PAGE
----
SARS-CoV-2 infection improves vaccine-induced memory cells against spike protein


Researchers in France conduct a longitudinal follow-up assessment of SARS-CoV-2 spike (S) glycoprotein-specific immunological memory in unvaccinated and vaccinated coronavirus disease 2019 (COVID-19) convalescents. as well as COVID-19-naive vaccinees.

In a recent study that was published in the journal Science Translational Medicine. SARS-CoV-2 infection enhances vaccine-induced immunological memory.

Concerning Hybrid Immunity

The COVID-19 vaccine and prior SARS-CoV-2 infection-induced antibodies provide hybrid immunity protection against SARS-CoV-2. Stronger neutralizing antibodies, stronger memory B- and T-lymphocyte responses, and a lower risk of reinfection and its consequences are all associated with hybrid immunity.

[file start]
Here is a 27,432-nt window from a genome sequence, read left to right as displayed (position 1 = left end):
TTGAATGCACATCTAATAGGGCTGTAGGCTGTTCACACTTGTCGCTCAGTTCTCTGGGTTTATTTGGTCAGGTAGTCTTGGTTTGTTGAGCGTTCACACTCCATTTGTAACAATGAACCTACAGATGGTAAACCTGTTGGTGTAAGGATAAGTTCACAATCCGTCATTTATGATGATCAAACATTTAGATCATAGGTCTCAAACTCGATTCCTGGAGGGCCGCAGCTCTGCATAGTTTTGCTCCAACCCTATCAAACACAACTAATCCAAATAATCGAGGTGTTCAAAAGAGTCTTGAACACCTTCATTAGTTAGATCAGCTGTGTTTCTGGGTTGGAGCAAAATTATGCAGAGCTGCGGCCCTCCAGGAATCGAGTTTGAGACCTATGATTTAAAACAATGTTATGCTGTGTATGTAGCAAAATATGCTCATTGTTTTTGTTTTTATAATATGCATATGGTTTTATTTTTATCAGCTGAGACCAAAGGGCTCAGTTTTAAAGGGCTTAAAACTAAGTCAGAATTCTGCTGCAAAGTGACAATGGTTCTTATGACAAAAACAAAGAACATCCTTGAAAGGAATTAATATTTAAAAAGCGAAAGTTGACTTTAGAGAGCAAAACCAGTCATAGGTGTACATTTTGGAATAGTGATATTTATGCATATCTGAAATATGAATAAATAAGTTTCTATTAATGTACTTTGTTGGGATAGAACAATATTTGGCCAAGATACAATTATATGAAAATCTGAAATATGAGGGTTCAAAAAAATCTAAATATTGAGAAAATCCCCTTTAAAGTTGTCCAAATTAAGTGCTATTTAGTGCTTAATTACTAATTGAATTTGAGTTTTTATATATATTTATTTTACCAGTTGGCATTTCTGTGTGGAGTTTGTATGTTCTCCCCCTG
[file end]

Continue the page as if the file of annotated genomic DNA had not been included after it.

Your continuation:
Understanding how this hybrid immunity contributes to immunological memory may be enhanced by evaluating immune responses induced by previous COVID-19 and subsequent vaccinations. Additionally, using this data, it may be possible to prioritize individuals at high risk for COVID-19 booster vaccinations.

End Note

The study found that previous COVID-19 vaccinations increased anti-S titers. In addition, anti-S memory B lymphocyte pool remodeling, which is compatible with enhanced functional protection at mucosal sites, was found to be a characteristic of hybrid immunity.

In terms of serological anti-S titers and neutralizing antibodies, prior SARS-CoV-2 infection and vaccination provided greater immune protection than either alone.

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